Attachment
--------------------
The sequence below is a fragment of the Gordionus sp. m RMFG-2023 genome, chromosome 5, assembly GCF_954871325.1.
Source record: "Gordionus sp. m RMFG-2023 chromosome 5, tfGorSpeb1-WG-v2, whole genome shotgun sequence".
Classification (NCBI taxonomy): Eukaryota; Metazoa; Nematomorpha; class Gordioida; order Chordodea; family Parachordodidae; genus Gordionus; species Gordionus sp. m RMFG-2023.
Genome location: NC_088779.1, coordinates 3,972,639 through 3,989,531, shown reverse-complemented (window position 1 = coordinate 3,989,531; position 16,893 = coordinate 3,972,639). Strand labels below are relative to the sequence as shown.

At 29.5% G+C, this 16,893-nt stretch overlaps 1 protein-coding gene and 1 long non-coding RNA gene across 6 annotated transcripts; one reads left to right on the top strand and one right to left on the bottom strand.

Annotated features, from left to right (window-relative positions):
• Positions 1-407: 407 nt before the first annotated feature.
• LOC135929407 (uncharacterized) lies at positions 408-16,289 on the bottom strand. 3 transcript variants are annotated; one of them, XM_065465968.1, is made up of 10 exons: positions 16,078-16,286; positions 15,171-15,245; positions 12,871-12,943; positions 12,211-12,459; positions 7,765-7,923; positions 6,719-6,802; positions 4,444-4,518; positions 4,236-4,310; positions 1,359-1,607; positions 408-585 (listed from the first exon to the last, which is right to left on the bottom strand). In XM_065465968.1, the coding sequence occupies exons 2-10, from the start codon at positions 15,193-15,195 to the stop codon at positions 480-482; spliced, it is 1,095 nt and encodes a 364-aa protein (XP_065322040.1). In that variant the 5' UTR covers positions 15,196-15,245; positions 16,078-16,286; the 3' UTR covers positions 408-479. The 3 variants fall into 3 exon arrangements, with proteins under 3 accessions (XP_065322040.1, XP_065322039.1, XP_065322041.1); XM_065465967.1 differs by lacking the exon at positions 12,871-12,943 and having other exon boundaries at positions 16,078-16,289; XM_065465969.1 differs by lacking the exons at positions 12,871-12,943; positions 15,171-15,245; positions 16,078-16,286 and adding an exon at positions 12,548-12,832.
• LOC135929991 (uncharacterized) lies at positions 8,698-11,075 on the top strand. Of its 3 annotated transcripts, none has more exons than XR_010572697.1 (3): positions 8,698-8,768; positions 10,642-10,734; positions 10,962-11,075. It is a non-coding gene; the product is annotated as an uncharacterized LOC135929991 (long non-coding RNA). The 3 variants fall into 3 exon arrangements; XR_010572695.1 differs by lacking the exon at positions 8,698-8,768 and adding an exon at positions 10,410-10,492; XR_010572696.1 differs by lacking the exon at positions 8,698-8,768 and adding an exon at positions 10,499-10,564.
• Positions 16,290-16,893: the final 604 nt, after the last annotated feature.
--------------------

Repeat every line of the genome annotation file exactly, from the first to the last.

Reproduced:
The sequence below is a fragment of the Gordionus sp. m RMFG-2023 genome, chromosome 5, assembly GCF_954871325.1.
Source record: "Gordionus sp. m RMFG-2023 chromosome 5, tfGorSpeb1-WG-v2, whole genome shotgun sequence".
Classification (NCBI taxonomy): Eukaryota; Metazoa; Nematomorpha; class Gordioida; order Chordodea; family Parachordodidae; genus Gordionus; species Gordionus sp. m RMFG-2023.
Genome location: NC_088779.1, coordinates 3,972,639 through 3,989,531, shown reverse-complemented (window position 1 = coordinate 3,989,531; position 16,893 = coordinate 3,972,639). Strand labels below are relative to the sequence as shown.

At 29.5% G+C, this 16,893-nt stretch overlaps 1 protein-coding gene and 1 long non-coding RNA gene across 6 annotated transcripts; one reads left to right on the top strand and one right to left on the bottom strand.

Annotated features, from left to right (window-relative positions):
• Positions 1-407: 407 nt before the first annotated feature.
• LOC135929407 (uncharacterized) lies at positions 408-16,289 on the bottom strand. 3 transcript variants are annotated; one of them, XM_065465968.1, is made up of 10 exons: positions 16,078-16,286; positions 15,171-15,245; positions 12,871-12,943; positions 12,211-12,459; positions 7,765-7,923; positions 6,719-6,802; positions 4,444-4,518; positions 4,236-4,310; positions 1,359-1,607; positions 408-585 (listed from the first exon to the last, which is right to left on the bottom strand). In XM_065465968.1, the coding sequence occupies exons 2-10, from the start codon at positions 15,193-15,195 to the stop codon at positions 480-482; spliced, it is 1,095 nt and encodes a 364-aa protein (XP_065322040.1). In that variant the 5' UTR covers positions 15,196-15,245; positions 16,078-16,286; the 3' UTR covers positions 408-479. The 3 variants fall into 3 exon arrangements, with proteins under 3 accessions (XP_065322040.1, XP_065322039.1, XP_065322041.1); XM_065465967.1 differs by lacking the exon at positions 12,871-12,943 and having other exon boundaries at positions 16,078-16,289; XM_065465969.1 differs by lacking the exons at positions 12,871-12,943; positions 15,171-15,245; positions 16,078-16,286 and adding an exon at positions 12,548-12,832.
• LOC135929991 (uncharacterized) lies at positions 8,698-11,075 on the top strand. Of its 3 annotated transcripts, none has more exons than XR_010572697.1 (3): positions 8,698-8,768; positions 10,642-10,734; positions 10,962-11,075. It is a non-coding gene; the product is annotated as an uncharacterized LOC135929991 (long non-coding RNA). The 3 variants fall into 3 exon arrangements; XR_010572695.1 differs by lacking the exon at positions 8,698-8,768 and adding an exon at positions 10,410-10,492; XR_010572696.1 differs by lacking the exon at positions 8,698-8,768 and adding an exon at positions 10,499-10,564.
• Positions 16,290-16,893: the final 604 nt, after the last annotated feature.